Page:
28 Days: Moments in Black History That Changed the World

Book review by
Kyle Jackson, Common Sense Media
28 Days: Moments in Black History That Changed the World Book Poster Image
Uneven writing in kid-friendly intro to black history.

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A lot or a little?

The parents' guide to what's in this book.

Educational Value

Each day presents a solid, concise profile of an essential and in some cases overlooked historical figure and event.

Positive Messages

The primary goal of 28 Days is to expose children to a world of African-American heroes and a history filled with struggle and triumph.

Positive Role Models & Representations

Towering figures such as Harriet Tubman, Malcolm X, and Jesse Owens are presented alongside unsung but equally important trailblazers such as Robert Smalls, the first African-American captain of an American ship; Henry Johnson, World War I hero; and Bessie Coleman, the first African-American woman pilot. All these incredible individuals overcame countless barriers, paving the way for future generations of African-Americans.

Violence & Scariness

Private Henry Johnson's harrowing tale of survival on the front lines of WWI contains a description of an intense battle, including men "hit with grenades, stabbed, and shot."

Language

What parents need to know

Parents need to know that 28 Days: Moments in Black History That Changed the World, is a stylized, kid-friendly introduction to the people and events that have shaped African-American history. The brightly illustrated picture book uses quotes, poems, and brief synopses to present 28 pivotal episodes, one for each day of Black History Month.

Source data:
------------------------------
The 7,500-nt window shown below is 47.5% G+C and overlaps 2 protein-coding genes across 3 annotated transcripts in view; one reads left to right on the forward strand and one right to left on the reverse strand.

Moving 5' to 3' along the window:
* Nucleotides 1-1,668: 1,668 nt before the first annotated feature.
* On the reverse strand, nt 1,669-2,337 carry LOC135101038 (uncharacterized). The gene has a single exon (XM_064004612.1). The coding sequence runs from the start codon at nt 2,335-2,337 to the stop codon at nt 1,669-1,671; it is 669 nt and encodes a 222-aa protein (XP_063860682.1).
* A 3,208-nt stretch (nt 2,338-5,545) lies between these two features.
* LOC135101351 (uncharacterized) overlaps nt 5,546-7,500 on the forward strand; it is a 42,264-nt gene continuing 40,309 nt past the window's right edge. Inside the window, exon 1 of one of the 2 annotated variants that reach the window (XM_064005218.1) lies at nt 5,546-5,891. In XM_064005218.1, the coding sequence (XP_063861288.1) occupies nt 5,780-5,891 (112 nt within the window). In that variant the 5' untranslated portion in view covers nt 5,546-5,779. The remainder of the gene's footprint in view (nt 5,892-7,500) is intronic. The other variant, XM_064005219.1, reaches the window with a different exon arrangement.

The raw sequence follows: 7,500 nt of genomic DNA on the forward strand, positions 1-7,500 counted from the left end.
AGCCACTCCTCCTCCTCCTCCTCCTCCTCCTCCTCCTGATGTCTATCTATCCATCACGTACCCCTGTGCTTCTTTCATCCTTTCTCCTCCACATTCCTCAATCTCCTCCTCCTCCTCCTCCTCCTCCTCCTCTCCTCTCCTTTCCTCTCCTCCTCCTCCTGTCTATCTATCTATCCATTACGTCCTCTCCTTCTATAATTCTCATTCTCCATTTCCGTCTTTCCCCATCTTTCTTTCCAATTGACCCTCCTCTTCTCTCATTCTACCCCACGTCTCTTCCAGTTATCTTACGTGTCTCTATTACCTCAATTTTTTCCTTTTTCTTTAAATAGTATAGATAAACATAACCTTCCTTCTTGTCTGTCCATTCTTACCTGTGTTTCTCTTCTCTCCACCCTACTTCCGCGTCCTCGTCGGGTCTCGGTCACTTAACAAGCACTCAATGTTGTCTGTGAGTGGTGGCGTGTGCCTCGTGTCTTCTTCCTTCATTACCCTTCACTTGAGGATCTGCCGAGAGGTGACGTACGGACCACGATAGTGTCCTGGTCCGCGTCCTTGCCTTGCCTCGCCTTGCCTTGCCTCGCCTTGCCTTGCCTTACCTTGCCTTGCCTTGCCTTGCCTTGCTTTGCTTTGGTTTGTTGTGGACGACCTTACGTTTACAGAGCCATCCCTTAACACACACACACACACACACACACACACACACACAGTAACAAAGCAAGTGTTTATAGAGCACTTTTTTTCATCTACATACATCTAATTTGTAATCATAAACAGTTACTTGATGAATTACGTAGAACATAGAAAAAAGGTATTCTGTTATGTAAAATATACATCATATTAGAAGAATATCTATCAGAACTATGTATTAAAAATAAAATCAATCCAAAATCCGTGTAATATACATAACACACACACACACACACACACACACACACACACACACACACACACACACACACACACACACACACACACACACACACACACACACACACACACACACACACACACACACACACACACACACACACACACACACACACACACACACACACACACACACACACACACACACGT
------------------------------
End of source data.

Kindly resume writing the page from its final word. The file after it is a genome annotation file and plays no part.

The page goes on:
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What's the story?

28 DAYS: MOMENTS IN BLACK HISTORY THAT CHANGED THE WORLD traces the arc of African-American history through 28 dates, one for each day in February, beginning with slave and patriot Crispus Attacks' martyrdom at the beginning of the American Revolution and ending with Barack Obama's inauguration in 2009. Along the way, kids are introduced to sports icons such as Jackie Robinson and Arthur Ashe, entrepreneurs such as Madam C.J. Walker and Oprah Winfrey, civil rights heroes Rosa Parks and Thurgood Marshall, and many other remarkable characters from the political, scientific, and entertainment worlds. Each day is celebrated with a slightly different tribute, from rhyming couplets to mnemonic devices to text pulled directly from court decisions, along with a brief summary by author Charles R. Smith Jr. and unique collage-and-oil illustrations by Shane W. Evans.

Is it any good?

Though it's great to see many obscure legends receiving their proper place in history, these profiles leave a bit to be desired. The summaries are mostly solid and hopefully will inspire further research, but there isn't really enough information to provide the context necessary to understand such a broad stretch of overlapping and intertwined histories. And even young readers will be left wondering why the rhyme and rhythm of the poetry are inconsistent and uneven. 

The bright illustrations help humanize the characters, but it's tough to look past the clunky writing, even if the point is shedding light on these often underrepresented pieces of the American puzzle.

Talk to your kids about ...

  • Families can talk about the importance of Black History Month. Why do we take this time every year to pay tribute to the accomplishments of African-Americans?

  • How have sports and politics served as mirrors, reflecting the progress and struggles of the African-American experience?  

  • Which of the people in the book had you heard of, and which were new to you?

Book details

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